đHgeocities.com/jaghavenarchives/Ultracape_Plumbing.htmlgeocities.com/jaghavenarchives/Ultracape_Plumbing.htmldelayedx‹rÔJ˙˙˙˙˙˙˙˙˙˙˙˙˙˙˙˙˙˙˙˙ČĐĐš 6OKtext/htmlpQĚ " 6˙˙˙˙b‰.HSat, 18 Feb 2006 15:58:42 GMT4Mozilla/4.5 (compatible; HTTrack 3.0x; Windows 98)en, *‹rÔJ 6 Ultracape_Plumbing
Title: “Plumbing”

Author: Ultracape
- Ultracape@aol.com

Rating  PG-13 for language

Classification: Humor, and a touch of angst (Harm/Mac)

Spoilers: Everything up to and including “Exculpatory Evidence”

Summary: Mac will no longer cry over Harmon Rabb. But that doesn’t mean that she won’t get wet.

Disclaimer:  A few years ago I was teaching a class on writing to a group of very bright second graders when one asked me if I knew Steven Spielberg. “No,” I said. “Do you know Harrison Ford?” No, I said. “Did you write Star Wars?” “Wish I had,” I can honestly say that I have just about the same claim on these characters as on those. But I do like to play with them now and then.

Author’s note: Harm once told Renee that he didn’t have very much insight into himself.  No truer words were ever spoken.

Bilge switches came to mind as the slithery, blond; ‘apple daiquiri’ architect cantilevered her way onto Mr. ‘Let’s Talk About Us.’

Mac sipped at her tonic and lime wishing she wasn’t a recovering alcoholic because right now she could really use a drink.  Actually, throwing her life away into a bottle of Vodka was not half as appealing as throwing that same liquor over the bleach blond’s brickhouse body and then hitting Mr. Chick magnet over the head with said bottle. ‘I will not cry.’

“I prefer the brutilists.”

“I think they did the plumbing in my building.”

Ha, ha, how droll.

If it weren’t for the fact that Mac was sitting right next to the admiral, who also looked like he’d rather be anyplace else but here, she would just make her excuses to Sturgis and Bobbi and leave. ‘I highly doubt anyone else would miss me.’ ‘I will not cry.’

How that idiot could just turn it on and off amazed her almost as much as it hurt her.  After his attentiveness to her aboard the carrier last week, she allowed herself to hope that some sort of a relationship could be built with the man who followed her to the Indian Ocean just to have a talk.  Yet said man, had not yet made any overtures beyond friendship.

‘Only you,’ that was certainly correct. Harmon Rabb, Jr. would romance anyone who caught his fancy except Sarah MacKenzie.

‘Fine, then get out of my heart.’ What was worse was that if any other man so much as looked at her, Harm would start to pout, grit his teeth, list his failings but never put himself forward.  She began to wonder if the other men in her life had never measured up in her heart because she always seemed to look at them through Harm’s eyes instead of her own. If that wasn’t a thought to bring tears to her eyes she didn’t know what was. But Lt. Colonel Sarah MacKenzie was determined that she had shed her last tear over Commander Harmon Rabb, Jr.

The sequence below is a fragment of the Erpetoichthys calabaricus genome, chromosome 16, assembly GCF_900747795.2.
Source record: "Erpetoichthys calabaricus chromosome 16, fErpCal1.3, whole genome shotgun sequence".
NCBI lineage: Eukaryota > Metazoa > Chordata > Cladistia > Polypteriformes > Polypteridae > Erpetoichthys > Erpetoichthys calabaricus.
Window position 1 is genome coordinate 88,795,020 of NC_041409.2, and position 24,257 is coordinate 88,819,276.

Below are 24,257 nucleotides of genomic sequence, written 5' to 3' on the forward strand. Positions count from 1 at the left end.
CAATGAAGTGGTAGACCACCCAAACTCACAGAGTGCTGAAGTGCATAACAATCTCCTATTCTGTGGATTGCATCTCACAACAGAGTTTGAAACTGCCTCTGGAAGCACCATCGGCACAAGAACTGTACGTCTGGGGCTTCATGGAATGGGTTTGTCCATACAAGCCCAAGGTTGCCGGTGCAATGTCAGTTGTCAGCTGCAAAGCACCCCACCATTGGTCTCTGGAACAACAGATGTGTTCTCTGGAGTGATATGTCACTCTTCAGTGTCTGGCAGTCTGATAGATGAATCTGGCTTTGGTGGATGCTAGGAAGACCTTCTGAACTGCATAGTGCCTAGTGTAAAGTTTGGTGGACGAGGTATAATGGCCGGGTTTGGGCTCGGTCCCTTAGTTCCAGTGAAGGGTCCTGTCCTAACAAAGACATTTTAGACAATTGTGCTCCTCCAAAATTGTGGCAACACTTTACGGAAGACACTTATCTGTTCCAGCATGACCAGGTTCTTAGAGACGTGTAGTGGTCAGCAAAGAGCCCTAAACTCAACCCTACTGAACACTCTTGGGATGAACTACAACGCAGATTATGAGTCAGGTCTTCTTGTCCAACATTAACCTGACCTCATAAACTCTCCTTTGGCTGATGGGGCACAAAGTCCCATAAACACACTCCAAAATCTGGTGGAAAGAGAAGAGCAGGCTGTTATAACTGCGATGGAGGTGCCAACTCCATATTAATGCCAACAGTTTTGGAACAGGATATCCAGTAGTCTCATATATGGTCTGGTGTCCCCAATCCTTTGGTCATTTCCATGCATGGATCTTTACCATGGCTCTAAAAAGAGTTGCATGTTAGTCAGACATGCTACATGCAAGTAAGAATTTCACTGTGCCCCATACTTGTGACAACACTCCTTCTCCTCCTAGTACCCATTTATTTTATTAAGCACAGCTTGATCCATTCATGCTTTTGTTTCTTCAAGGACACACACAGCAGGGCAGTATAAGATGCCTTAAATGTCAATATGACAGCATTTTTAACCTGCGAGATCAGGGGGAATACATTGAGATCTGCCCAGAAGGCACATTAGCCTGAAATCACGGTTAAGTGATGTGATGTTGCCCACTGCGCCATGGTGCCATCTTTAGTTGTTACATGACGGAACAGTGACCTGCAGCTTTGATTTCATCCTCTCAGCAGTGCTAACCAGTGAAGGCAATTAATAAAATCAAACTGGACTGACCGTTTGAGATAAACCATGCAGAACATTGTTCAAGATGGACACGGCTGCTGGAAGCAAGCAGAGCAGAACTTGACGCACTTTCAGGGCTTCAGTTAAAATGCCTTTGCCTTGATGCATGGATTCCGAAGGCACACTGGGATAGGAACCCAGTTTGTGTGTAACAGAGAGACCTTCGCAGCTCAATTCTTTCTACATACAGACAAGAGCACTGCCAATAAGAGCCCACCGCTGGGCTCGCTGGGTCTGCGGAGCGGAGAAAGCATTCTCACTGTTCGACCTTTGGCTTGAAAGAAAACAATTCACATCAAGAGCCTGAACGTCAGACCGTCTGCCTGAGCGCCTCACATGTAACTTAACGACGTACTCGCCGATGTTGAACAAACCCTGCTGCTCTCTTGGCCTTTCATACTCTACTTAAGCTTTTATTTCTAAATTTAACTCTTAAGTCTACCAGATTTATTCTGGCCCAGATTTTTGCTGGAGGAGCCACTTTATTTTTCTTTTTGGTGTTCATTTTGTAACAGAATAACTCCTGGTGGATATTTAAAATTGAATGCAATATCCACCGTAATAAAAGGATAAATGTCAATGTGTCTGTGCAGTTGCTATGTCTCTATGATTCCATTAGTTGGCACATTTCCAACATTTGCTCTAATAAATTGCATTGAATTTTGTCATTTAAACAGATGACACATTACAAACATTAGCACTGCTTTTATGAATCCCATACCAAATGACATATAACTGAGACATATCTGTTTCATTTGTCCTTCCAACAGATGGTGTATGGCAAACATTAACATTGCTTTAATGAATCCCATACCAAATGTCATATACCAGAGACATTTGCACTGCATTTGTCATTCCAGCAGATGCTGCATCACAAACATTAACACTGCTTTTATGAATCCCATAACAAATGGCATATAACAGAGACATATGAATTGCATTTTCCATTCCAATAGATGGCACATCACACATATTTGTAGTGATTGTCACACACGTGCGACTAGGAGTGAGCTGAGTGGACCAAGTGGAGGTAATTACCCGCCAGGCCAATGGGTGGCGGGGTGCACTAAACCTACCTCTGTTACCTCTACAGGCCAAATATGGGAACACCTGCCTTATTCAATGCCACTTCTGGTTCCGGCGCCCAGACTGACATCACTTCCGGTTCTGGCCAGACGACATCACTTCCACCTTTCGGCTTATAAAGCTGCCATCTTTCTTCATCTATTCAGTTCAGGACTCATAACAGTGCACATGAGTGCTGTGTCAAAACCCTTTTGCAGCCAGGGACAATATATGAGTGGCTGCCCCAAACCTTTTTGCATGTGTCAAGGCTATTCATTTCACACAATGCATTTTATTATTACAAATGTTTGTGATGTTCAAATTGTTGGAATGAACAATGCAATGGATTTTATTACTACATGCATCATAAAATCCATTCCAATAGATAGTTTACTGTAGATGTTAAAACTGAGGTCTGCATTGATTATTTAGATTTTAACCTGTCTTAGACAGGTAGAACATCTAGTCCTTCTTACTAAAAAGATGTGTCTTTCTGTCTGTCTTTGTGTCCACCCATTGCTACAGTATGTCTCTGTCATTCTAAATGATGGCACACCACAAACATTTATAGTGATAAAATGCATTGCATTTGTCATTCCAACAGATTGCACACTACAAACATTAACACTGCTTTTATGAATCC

Hearing what sounded like a conspiracy going on behind her, Mac walked over and warned the two commanders that they were playing with fire.

“I know a good plumber,” said Ms Construction Worker of 1907, too young indeed.

Harm smiled accepting her business card almost eagerly.

‘Maybe I ought to kick him in his plumbing, now that he’s found someone to fix it.’

After Ms. Brutal Brickhouse left, followed shortly by the Admiral, Mac silently seethed as Harm looked at that business card and stuck it in his coat pocket.  It took all of her self-control not to stamp down hard on his instep as he smiled at her. ‘He really does think that smile cures everything.’

“That didn’t go anything like I wanted it to,” Sturgis shook his head.

“I don’t know, Sturgis, Harm made another friend,” Mac smiled up at Rabb as Sturgis’ eyebrows flew up his forehead.

“Going to have her over to examine your pipes, Harm?” In the corner of her eye Mac saw that both Sturgis and Bobbi looked like they were searching for someplace to duck.

Rabb, clueless as ever grinned at her, “I don’t know. I might. They are a bit rusty.”

“Have fun,” Mac grabbed her purse and cover from the bar. “Bye Sturgis, Bobbi, we should do this again sometime.”

“What’s gotten into her?” Rabb watched as Mac stomped out of the bar.

“Rabb, you’re an ever bigger idiot than I gave you credit for,” Sturgis glared at him.


“Harm, he’s right. You’re not only an idiot but you’re a dam sorry fool.”

“When did it become my turn to be smacked around?” Harm turned back to the bar and ordered another beer.

It had just been served when he felt a hand settle on his shoulder. He turned and saw Sturgis sit down next to him. “Come back to take another verbal swing at me,” Harm shrugged off the friendly gesture.

Sturgis sighed, “If I thought it would do any good, I would.”

“Where’s Bobbi, I thought the two of you had a date.”

“She’s waiting outside,” Sturgis grabbed some peanuts from a tray.

“Leaving a woman waiting for you outside a bar, is no way to treat a lady, I thought your father taught you better than that.”

“As if you’d know how to treat a lady,” Sturgis glared at him again.

“What the hell is that supposed to mean?” Harm growled.

“What do you think it means?”

“Look if all you’re going to do is torment me then you can just get your ass off that stool and go feed the Congresswoman.”